Incidences of avian flu in far-flung parts of the world have taken a large bite out of Maryland's biggest farm business, poultry production.
An Asian strain of the flu, which has never been detected in the United States, has been blamed for at least 140 deaths in other parts of the world and has led to the destruction of millions of chickens overseas.
One repercussion was a significant decline in chicken exports last year, said Bill Satterfield, executive director of Delmarva Poultry Industry Inc.
"Many ill-informed foreign consumers thought they needed to stop buying chicken in order to protect themselves and their families," Satterfield said at a recent meeting of Wicomico County economic development officials.
Exports account for about 15 percent of U.S. chicken production. Although poultry processors in the region are not big participants in the export market, they felt the impact of this decline.
Citing government data, Satterfield said boneless and skinless breast, the most sought-after chicken part, sold for an average wholesale price of $1.10 a pound this month. A year ago the price was $1.25 a pound, and in April 2005, before the avian flu emerged, the price was $1.57.
Although $1.10 is not desirable, it is an improvement over this April's price of 96 cents a pound.
In an industry where profits are measured in fractions of a cent per pound, "a 60-cent difference is huge," Satterfield said.
According to the trade association, poultry companies have 14,000 employees in the three-state region. An additional 2,000 farm families raise nearly 600 million chickens a year. Their income exceeded $514 million last year.
Poultry is the top product in Maryland agriculture, accounting for about 35 percent of the state's $565 million in farm sales during 2005.
Poultry sales have a ripple effect throughout every county. About 80 percent of the corn and soybeans grown in Maryland goes to poultry companies and for use in chicken feed, according to state agriculture officials.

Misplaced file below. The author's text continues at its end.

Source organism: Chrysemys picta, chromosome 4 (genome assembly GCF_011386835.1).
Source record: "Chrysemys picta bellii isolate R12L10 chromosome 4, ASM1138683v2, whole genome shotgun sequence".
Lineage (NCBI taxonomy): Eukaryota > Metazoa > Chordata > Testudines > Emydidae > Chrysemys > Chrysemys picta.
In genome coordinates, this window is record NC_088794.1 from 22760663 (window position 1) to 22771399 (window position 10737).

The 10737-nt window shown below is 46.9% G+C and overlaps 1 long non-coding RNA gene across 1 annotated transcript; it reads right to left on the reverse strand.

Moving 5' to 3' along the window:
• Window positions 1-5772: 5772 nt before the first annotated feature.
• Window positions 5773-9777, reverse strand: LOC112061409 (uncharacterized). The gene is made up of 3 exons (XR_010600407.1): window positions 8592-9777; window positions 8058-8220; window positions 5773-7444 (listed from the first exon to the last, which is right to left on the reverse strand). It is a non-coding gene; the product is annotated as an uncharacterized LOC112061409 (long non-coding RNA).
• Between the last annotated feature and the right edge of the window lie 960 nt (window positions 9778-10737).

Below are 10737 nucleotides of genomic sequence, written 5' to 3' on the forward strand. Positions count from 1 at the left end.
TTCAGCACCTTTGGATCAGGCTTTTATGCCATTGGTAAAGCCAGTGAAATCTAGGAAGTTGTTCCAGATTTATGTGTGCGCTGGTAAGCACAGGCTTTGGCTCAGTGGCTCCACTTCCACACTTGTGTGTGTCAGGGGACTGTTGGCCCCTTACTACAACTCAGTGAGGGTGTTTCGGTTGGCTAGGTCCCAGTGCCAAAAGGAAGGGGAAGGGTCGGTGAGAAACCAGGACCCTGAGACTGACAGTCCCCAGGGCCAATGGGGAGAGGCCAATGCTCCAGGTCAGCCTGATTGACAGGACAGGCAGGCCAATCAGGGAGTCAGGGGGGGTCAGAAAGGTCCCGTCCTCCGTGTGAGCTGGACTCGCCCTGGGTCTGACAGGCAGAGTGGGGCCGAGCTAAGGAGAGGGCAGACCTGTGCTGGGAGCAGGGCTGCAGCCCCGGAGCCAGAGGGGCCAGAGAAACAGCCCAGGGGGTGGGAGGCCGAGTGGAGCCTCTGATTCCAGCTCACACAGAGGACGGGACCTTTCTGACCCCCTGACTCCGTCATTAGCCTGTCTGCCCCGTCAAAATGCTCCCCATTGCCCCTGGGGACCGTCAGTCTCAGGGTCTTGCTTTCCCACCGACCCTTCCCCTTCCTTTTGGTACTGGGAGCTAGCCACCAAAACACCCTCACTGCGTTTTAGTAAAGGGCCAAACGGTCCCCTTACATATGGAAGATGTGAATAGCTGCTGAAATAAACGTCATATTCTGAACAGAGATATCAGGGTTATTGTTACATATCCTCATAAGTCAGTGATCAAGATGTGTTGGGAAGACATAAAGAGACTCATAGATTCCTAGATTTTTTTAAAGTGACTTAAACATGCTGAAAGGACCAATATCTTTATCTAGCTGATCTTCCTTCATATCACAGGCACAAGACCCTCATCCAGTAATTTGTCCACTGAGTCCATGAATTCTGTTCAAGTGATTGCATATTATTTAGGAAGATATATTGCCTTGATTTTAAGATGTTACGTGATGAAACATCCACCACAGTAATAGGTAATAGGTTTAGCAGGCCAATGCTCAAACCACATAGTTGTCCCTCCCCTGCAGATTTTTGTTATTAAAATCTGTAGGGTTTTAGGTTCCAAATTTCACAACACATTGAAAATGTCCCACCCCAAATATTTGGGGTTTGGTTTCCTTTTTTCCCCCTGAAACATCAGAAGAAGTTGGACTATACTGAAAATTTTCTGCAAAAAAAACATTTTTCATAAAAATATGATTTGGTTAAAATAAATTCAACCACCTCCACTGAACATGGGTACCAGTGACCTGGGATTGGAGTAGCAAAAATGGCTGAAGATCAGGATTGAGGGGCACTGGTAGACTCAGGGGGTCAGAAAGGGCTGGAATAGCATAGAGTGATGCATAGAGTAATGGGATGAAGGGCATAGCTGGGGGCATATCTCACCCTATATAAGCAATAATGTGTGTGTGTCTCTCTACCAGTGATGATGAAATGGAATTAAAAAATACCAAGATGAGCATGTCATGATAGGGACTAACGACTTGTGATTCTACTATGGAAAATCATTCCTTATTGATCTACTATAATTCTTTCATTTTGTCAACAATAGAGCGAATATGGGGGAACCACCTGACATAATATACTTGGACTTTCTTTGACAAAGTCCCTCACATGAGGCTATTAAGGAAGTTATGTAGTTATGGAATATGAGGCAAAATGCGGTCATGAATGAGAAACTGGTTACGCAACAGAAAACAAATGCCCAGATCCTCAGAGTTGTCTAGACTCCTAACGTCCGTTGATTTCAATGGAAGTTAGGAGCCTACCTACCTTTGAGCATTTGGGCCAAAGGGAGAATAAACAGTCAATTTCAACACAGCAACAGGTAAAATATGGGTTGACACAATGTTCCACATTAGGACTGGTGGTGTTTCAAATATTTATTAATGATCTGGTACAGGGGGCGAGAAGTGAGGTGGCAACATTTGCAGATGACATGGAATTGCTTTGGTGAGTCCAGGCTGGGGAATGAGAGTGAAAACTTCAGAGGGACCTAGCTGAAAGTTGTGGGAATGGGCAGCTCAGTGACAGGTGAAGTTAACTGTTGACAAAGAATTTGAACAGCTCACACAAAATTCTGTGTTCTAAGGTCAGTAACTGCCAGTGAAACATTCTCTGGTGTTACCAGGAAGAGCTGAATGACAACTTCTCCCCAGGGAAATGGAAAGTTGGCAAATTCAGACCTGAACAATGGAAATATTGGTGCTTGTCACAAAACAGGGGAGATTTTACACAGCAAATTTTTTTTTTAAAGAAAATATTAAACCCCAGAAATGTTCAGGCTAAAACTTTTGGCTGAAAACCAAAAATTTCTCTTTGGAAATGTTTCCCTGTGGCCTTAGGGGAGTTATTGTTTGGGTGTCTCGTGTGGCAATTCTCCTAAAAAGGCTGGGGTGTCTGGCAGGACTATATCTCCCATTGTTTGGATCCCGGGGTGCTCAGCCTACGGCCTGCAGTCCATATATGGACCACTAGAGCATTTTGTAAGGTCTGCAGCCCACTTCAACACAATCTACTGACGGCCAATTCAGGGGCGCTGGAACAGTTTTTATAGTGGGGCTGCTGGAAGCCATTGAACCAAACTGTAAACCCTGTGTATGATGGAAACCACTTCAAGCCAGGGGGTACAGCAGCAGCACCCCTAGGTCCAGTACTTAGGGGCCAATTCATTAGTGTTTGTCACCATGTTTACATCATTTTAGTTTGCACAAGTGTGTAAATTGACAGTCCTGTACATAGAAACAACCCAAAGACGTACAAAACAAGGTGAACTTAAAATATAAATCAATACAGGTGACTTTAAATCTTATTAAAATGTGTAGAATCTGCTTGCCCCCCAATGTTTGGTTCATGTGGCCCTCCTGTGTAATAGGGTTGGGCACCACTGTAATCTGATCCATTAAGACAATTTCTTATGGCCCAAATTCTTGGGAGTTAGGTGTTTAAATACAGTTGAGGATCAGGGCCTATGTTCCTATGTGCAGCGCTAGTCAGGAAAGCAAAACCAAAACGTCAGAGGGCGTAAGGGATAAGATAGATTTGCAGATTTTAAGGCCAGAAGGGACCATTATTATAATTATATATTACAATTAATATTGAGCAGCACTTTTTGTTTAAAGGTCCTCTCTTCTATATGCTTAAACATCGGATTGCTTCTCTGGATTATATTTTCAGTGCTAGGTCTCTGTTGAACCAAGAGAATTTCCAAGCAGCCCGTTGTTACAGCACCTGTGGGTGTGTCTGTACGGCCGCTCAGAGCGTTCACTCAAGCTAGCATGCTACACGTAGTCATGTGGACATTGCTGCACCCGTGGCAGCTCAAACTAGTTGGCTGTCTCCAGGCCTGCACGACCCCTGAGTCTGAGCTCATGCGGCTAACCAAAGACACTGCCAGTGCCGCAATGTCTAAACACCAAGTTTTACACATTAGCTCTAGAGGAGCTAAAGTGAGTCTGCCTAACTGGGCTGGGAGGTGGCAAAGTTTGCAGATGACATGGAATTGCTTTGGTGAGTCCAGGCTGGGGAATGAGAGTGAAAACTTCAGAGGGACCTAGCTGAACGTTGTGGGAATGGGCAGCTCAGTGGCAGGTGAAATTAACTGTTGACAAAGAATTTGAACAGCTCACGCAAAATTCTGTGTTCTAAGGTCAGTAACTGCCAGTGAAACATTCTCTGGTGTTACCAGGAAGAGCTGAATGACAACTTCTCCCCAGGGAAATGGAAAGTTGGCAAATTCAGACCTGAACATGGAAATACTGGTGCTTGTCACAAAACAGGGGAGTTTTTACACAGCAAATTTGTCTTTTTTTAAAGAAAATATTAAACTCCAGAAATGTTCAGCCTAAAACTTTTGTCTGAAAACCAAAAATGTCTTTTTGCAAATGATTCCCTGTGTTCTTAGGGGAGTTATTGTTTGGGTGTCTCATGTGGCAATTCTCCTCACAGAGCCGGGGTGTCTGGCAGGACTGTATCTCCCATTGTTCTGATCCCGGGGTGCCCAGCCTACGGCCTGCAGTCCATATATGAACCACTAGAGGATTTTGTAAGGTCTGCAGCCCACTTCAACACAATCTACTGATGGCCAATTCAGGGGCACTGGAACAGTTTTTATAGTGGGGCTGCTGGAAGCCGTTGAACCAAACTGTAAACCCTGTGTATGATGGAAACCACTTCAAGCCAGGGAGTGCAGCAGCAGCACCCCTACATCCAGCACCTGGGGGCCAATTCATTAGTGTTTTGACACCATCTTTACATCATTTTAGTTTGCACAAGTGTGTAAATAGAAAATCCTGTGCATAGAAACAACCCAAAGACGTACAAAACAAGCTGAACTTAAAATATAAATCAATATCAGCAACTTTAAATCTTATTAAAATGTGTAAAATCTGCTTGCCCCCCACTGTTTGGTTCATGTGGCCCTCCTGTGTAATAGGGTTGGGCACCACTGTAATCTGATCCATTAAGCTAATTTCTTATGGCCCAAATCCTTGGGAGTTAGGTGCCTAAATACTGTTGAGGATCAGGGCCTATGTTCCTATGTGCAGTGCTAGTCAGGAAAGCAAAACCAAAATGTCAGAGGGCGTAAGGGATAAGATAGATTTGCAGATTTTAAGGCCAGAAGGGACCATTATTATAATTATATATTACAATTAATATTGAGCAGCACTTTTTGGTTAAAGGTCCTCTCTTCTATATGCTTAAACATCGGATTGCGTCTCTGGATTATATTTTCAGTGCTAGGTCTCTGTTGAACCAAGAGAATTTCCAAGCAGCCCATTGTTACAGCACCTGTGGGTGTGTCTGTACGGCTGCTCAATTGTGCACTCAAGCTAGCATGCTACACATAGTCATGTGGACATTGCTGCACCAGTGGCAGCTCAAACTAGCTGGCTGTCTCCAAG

The flu scare comes at a time when poultry companies -- nationally and in the Delmarva region -- also are concerned about the increased use of corn in the production of ethanol. The U.S. Department of Agriculture has estimated that 20 percent of this year's corn harvest will be used in the production of the gasoline extender or alternative.
As the number of ethanol plants increases, the corn market could develop into a feed-versus-fuel situation, Satterfield said.
Despite the cloud hanging over the industry, Satterfield said, people will continue to eat chicken.
"The chicken industry has its challenges, and we have good years and bad years, but we produce a product that everyone needs -- food," he said.
A preview of Maryland agriculture in the coming year will take place Nov. 8, when the University of Maryland's Center for Agricultural and Natural Resource Center holds its 10th annual agriculture outlook and policy conference.
Key issues to be discussed include:
Prospects for a 2007 farm bill to replace the current one, which expires next year.
In-depth information and analysis on the situation facing Maryland's grain and dairy producers.
Updates on biofuels and conservation and environmental issues involving state and federal policies.
Scheduled speakers include:
Kevin McNew, president of Cash Grain Bids Inc., a commodity research firm and a former agricultural economist with the University of Maryland, College Park.
Bob Young, chief economist of the American Farm Bureau.
Chris Galen, senior vice president of the National Milk Producers Federation.
The conference will be held from 8:30 a.m. to 3:30 p.m. at the U.S. Department of Agriculture's Beltsville Agricultural Research Center.
The cost is $25, which includes lunch. The registration deadline is Nov. 1.
Information and registration: Laoura Maratou at LMaratou@arec.umd.edu.